Search engine optimisation is all about bringing traffic to your website. But traffic, in itself, is not particularly valuable. You can pay to boost a blog post on Facebook, or attract 100,000 visitors with the promise of free beer, but the traffic will be wasted if you aren’t picking up new clients. And you’ll soon run out of beer.
Inbound marketing is all about encouraging actions: a click, an enquiry, a chat. You need to turn those visitors into leads, and then into paying customers. Sounds simple enough, but it can be an exercise in patience – testing and tweaking to figure out what works. If you don’t capitalise on these actions, you could lose the opportunity to engage.
By tweaking your approach, and rethinking your funnel, you can convert more leads and increase your return on investment (ROI). Often, thinking like your customer can make a big difference.
Once you have someone’s details, you’re in a more powerful position because you can engage with them directly. A lead is someone who wants to keep in touch, but isn’t yet motivated to spend. The fact they’ve shown interest is a good starting point but you still have to convert them.
To sell to these leads, you need to figure out what makes them tick. Or to put it another way, you need to find out what’s stopping them from making that purchase and remedy the situation ASAP. Up to 80 per cent of leads are gone before they make a purchase. That’s a startling percentage to lose.
The key thing is to figure out their pain points and work backwards to remove them. If you lose a lead, you can also develop ways to bring them back.
Your website isn’t just a menu or a catalogue. It needs to push buttons and sell. To convert, you need to find emotional triggers and offer the answers your customer is looking for.
If you’re losing leads, here are three things they might be thinking:
Your website is your virtual storefront, and your prospect needs to have confidence in you. Promoting yourself as an authentic, reliable and experienced professional plays a big part in converting a lead.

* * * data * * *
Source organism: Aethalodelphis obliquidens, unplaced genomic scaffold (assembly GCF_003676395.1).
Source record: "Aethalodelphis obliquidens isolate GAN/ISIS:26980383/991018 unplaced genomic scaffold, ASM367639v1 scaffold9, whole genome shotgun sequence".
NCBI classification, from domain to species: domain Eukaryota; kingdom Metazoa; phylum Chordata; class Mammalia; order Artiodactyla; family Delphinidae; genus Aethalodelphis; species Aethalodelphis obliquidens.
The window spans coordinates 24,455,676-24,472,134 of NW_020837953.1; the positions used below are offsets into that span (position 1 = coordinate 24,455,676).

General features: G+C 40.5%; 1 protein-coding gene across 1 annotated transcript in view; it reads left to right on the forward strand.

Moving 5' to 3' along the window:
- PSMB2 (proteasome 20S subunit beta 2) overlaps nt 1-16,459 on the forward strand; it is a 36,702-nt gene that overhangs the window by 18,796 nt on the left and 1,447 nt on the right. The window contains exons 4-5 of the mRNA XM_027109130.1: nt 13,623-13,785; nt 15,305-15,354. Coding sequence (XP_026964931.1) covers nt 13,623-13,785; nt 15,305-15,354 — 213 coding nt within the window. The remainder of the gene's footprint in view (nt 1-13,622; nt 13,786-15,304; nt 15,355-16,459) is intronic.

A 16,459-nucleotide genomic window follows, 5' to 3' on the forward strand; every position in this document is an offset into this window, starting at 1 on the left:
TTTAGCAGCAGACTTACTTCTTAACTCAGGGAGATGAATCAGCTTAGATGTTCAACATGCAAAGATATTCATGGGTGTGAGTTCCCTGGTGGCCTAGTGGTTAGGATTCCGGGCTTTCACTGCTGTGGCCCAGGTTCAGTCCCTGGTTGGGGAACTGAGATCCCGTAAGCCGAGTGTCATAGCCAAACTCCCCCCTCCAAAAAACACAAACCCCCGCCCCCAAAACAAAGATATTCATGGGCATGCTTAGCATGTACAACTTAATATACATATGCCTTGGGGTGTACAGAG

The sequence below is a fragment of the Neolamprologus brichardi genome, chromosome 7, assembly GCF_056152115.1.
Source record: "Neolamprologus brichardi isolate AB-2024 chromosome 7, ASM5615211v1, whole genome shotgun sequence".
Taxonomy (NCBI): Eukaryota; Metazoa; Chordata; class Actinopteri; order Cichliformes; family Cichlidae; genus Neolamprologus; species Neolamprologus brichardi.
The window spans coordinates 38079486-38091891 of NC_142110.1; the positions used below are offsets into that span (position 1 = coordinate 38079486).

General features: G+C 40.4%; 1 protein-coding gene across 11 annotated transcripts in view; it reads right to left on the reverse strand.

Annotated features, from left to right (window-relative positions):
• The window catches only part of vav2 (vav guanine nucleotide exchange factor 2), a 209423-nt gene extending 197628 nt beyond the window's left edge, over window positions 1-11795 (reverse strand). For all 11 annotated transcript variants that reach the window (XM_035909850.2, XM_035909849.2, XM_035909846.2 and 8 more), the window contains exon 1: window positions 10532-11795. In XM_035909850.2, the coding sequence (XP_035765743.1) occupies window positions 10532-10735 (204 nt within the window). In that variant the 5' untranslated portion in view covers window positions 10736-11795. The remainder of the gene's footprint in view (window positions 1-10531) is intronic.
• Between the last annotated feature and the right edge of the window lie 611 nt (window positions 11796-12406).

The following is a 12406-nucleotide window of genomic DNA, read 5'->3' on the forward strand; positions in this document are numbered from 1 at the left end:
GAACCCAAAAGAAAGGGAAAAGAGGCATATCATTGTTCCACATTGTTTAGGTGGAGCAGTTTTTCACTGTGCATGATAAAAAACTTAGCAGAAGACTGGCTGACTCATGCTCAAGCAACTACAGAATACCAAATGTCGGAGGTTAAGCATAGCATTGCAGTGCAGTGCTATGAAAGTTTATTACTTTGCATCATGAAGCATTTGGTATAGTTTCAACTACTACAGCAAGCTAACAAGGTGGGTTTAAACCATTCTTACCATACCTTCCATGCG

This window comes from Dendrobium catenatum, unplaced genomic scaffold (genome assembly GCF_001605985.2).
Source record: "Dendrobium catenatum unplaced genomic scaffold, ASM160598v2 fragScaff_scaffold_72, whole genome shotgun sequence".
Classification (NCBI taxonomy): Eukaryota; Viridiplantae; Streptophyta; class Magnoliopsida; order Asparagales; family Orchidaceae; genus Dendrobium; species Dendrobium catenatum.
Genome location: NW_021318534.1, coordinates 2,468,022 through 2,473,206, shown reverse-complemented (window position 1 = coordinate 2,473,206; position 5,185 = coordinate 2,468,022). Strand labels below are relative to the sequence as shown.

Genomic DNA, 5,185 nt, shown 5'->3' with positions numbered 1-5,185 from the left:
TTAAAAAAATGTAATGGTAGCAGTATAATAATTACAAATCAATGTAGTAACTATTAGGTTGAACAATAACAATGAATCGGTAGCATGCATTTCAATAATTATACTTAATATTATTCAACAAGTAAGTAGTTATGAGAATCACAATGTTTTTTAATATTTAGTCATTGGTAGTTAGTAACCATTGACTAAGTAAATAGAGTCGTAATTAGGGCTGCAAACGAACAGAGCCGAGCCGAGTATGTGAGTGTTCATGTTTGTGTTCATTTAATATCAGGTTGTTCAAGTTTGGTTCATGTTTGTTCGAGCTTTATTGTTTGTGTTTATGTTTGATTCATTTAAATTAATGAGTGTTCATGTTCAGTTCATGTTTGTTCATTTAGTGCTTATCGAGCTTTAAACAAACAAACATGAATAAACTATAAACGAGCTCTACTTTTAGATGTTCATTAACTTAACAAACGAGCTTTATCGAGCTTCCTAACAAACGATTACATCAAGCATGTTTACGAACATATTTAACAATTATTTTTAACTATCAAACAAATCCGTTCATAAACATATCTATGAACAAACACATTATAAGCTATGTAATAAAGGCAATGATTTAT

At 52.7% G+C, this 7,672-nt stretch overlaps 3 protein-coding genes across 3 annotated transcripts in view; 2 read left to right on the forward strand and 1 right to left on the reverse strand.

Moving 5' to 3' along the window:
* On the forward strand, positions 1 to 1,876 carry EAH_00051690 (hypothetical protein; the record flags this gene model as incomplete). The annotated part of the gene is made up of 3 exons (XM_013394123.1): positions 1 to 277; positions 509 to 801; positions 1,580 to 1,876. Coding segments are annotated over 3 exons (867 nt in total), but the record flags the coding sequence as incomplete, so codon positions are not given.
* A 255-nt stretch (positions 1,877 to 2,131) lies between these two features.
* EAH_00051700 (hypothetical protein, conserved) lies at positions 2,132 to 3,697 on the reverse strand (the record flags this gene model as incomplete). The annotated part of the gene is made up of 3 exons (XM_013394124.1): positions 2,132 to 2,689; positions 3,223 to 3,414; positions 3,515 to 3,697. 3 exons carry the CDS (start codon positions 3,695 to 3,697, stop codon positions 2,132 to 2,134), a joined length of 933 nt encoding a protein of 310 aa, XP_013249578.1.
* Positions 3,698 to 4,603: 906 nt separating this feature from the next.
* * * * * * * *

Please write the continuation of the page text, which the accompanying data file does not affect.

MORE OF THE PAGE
If they’ve signed up to your email marketing list, they’re interested. But they may not yet think you are perfect match.
Breaking it down, there are four really good tools you can use to build your credibility:
Remember: All four components help to build confidence. Prove that you are ready to impress them. Prove that they won’t be disappointed.
Imagine that you walk into your local grocery tomorrow. Before you can shop, you need to sign a waiver agreement in case you trip. You need to pre-pay for the items you want. And you need to queue for 15 minutes because there’s only one cashier.
Would you jump through these hoops just to buy a handful of items?
Supermarkets are experts in making shopping pleasurable. If you want people to buy something, you need to make it easy, fast and rewarding.
Tactics to consider:
Remember: Not every lead is poised with their credit card, eager to buy what you’re offering. People who are not ready to buy are checking out the way you work. Make it your mission to be simple, open and quick.
If you’ve given your lead an offer that’s too good to refuse, push them to convert within a time limit.
Try these approaches:
Remember: There will always be something else to spend money on. You need to give your lead a sense of urgency. What’s in it for them? What will they lose if they wait?
There’s nothing worse than losing a lead that’s ready to make a purchase. If you’re consistently losing leads half-way down your funnel, you might be wondering what’s going wrong.
Maybe you need to look at the funnel as a two-way process.
Leads don’t always flow from top to bottom. Sometimes they move back up, or enter the funnel half-way down. Buyers are savvy and socially engaged. People fall out of the process, or come in at the bottom of the funnel and move up as they research. The funnel might be converting people at a lower spend than it previously did, which can be just as damaging to ROI.
You need to track people’s behaviour and make decisions based on visible patterns. The marketing department cannot pass leads to sales and forget them; it must recognise opportunities for leads to flow in both directions. Use your content to appeal to different personas. Segment and target, then repurpose content in new formats. If you don’t flex your approach, you will never find your black hole – the point where leads disappear and are never recovered.
If you fail to convert qualified leads into paying customers, your entire marketing strategy falls flat.
Resolve pain points, target your key personas, and allow yourself to follow leads up, down, in and out of the funnel – not just straight down the line. Create offers that your leads can’t refuse, coupled with authoritative content and credible evidence.
If you don’t, you’ll end up with plenty of leads but a huge amount of wasted effort. Don’t let this happen – and don’t allow your business throw good money after bad.